• services are available at a convenient time and place;
  • they know how to access these services; and
  • the services are of good quality.

The community component of RED

Since 2002, WHO and partners have supported the RED (Reaching Every District) approach to improving immunization coverage. Evaluations of RED in 2005 and 2007 in the Africa Region showed that districts implementing the approach were raising immunization coverage and that the approach could be used to integrate additional interventions. The 2007 evaluation also found that many health facilities were including community mobilization, meetings with community leaders and frequent interactions with community volunteers in their work plans and regular activities. The 2007 evaluation also confirmed that community volunteers were commonly involved in providing health education, assisting during outreach sessions and tracking immunization defaulters. Fewer than half of all community volunteers, however, were registering pregnant mothers and births, and volunteers were not sufficiently involved in planning immunization sessions and/or reporting diseases. The authors concluded that: "active involvement of community volunteers [is] key in increasing immunization demand, particularly for outreach in rural areas." (View a copy of the 2007 RED evaluation.)

Graph showing Percent of HFs with community volunteer support for activities: Education and mobilization 84%, Assistance during outreach 62%, Defaulter tracking 59%, Involvement in planning 47%, Reporting of disease cases 46%, Providing resources 36%, Registration of pregnant women / newborns 33%, Other 7%

Steps for involving communities in routine immunization

Health planners and managers should first assess the extent of community involvement in planning, providing, and monitoring their health services. Who are the community health leaders? What types of community-based organizations are already engaged in or could be engaged in health promotion? Are there community health or development volunteers playing a role in immunization and other primary health care services? Who are they? Where are they? Could their role be enhanced?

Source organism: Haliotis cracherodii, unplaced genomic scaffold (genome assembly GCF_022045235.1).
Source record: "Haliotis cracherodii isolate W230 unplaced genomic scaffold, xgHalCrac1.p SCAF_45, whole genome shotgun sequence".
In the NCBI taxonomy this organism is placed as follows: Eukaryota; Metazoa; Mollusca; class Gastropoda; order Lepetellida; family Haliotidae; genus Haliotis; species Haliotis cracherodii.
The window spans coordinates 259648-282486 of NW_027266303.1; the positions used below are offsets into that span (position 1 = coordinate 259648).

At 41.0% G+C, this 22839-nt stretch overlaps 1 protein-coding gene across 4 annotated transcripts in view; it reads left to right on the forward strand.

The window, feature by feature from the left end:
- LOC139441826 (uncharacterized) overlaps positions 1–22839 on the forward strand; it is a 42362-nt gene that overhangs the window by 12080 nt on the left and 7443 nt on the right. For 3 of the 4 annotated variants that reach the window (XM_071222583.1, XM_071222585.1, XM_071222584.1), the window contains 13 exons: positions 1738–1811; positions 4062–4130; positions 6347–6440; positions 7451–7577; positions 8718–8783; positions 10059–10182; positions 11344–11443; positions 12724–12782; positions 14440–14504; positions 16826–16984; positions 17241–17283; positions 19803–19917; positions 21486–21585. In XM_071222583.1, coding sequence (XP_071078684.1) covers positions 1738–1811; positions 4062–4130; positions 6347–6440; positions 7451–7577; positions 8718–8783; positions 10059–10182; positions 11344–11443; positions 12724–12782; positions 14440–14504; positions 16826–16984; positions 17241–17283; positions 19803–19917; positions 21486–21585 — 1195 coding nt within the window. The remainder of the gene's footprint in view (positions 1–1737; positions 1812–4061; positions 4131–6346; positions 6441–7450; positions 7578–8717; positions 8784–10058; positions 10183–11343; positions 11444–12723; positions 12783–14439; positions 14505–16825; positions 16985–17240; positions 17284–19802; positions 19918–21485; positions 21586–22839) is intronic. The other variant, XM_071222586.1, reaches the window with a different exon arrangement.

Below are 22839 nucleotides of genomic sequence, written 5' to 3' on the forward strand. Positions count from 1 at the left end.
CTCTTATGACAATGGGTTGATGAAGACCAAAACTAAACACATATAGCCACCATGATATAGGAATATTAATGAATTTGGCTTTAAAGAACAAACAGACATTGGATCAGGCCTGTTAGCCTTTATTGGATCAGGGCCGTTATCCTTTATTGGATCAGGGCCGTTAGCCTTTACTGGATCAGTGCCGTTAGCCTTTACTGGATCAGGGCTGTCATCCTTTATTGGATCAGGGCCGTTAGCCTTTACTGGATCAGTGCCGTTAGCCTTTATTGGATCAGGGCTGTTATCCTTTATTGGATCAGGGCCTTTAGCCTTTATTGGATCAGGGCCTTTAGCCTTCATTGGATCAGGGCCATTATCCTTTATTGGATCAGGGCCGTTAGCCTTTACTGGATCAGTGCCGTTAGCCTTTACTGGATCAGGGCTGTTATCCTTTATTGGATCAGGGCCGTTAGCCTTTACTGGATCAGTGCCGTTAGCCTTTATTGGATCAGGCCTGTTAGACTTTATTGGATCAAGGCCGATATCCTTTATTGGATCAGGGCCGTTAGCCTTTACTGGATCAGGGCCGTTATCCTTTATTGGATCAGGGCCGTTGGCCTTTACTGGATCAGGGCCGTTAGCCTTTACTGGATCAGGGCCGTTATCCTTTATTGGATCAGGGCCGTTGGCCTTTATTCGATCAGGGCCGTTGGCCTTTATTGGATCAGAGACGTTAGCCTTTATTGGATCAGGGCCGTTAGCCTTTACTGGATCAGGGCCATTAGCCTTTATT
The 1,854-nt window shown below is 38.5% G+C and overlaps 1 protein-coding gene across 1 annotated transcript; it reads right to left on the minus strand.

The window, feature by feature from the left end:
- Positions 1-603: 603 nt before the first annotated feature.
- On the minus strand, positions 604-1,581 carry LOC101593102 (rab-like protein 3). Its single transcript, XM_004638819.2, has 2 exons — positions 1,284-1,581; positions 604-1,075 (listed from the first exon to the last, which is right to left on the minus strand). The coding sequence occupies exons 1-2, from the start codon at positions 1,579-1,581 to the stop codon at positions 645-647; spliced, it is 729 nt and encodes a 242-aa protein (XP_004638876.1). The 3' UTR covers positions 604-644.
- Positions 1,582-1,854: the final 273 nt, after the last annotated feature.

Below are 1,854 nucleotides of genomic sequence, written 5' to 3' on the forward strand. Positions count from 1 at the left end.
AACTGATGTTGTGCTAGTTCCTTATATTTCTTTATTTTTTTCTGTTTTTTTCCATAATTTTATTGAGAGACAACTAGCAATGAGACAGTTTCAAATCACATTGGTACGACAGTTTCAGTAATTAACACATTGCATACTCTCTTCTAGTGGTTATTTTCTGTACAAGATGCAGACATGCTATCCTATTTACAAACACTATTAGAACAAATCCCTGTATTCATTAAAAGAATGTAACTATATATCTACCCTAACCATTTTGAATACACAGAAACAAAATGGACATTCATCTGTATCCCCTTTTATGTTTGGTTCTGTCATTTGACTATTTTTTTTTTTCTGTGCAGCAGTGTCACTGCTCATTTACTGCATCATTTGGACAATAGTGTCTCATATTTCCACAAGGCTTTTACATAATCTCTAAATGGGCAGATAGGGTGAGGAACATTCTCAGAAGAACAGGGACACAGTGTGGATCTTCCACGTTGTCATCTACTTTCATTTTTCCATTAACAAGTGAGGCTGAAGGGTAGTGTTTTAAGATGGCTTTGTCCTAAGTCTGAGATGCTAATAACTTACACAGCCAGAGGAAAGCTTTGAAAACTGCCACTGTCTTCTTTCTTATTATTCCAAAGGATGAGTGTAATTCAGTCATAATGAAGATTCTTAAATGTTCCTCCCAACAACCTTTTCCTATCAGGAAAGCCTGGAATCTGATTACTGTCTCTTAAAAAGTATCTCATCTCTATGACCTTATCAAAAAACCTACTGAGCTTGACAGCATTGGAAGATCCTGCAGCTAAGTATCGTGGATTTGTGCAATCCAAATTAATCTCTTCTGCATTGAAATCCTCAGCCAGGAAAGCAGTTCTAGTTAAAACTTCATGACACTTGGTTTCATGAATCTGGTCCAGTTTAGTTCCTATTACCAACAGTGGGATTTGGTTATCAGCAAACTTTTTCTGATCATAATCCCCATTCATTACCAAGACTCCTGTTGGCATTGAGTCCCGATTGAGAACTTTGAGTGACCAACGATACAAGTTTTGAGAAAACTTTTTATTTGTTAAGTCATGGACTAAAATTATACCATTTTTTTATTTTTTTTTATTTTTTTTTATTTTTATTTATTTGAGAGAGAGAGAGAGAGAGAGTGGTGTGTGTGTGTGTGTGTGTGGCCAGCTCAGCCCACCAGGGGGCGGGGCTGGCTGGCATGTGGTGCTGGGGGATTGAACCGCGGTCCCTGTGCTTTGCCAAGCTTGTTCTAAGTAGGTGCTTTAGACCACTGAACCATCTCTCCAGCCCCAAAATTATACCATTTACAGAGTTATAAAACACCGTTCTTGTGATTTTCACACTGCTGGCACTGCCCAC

Although health staff may not be able to radically change service-delivery schedules, they should be willing to move toward immunization schedules that work for all involved. By consulting with community representatives in meetings, interviews, and group discussions, they will learn about community preferences and availability. By asking for community input over time, they will learn—from the clients' perspective—how well they are communicating key information, inviting and responding to questions, and treating families. If health workers give regular feedback to communities about coverage and disease outbreaks, community members will also be able to help in identifying underlying problems and defining practical solutions.

What can health workers, communities and USAID missions do?

Failing to partner with communities for immunization and other health activities is a missed opportunity. The new WHO Mid-Level Managers Module, Partnering with Communities (see page 1), suggests many practical ways to involve community leaders and community-based groups in immunization. We summarize some of these in the Quick Reference below and add some suggestions for USAID Missions and projects, as well.

Quick Reference: Linking Communities and Health Facilities

What can communities do to help improve immunization and other PHC services?

Community members can assist with implementation by:

  • cleaning and organizing outreach sites (such as schools and community meeting rooms);
  • informing families of scheduled outreach and when the health worker has actually arrived;
  • registering patients, controlling crowds, and making waiting areas more comfortable (by providing shade and organizing space and seating);
  • disseminating appropriate messages and answering questions (health education);
  • motivating fellow community members to use immunization and other PHC services;
  • transporting vaccines; and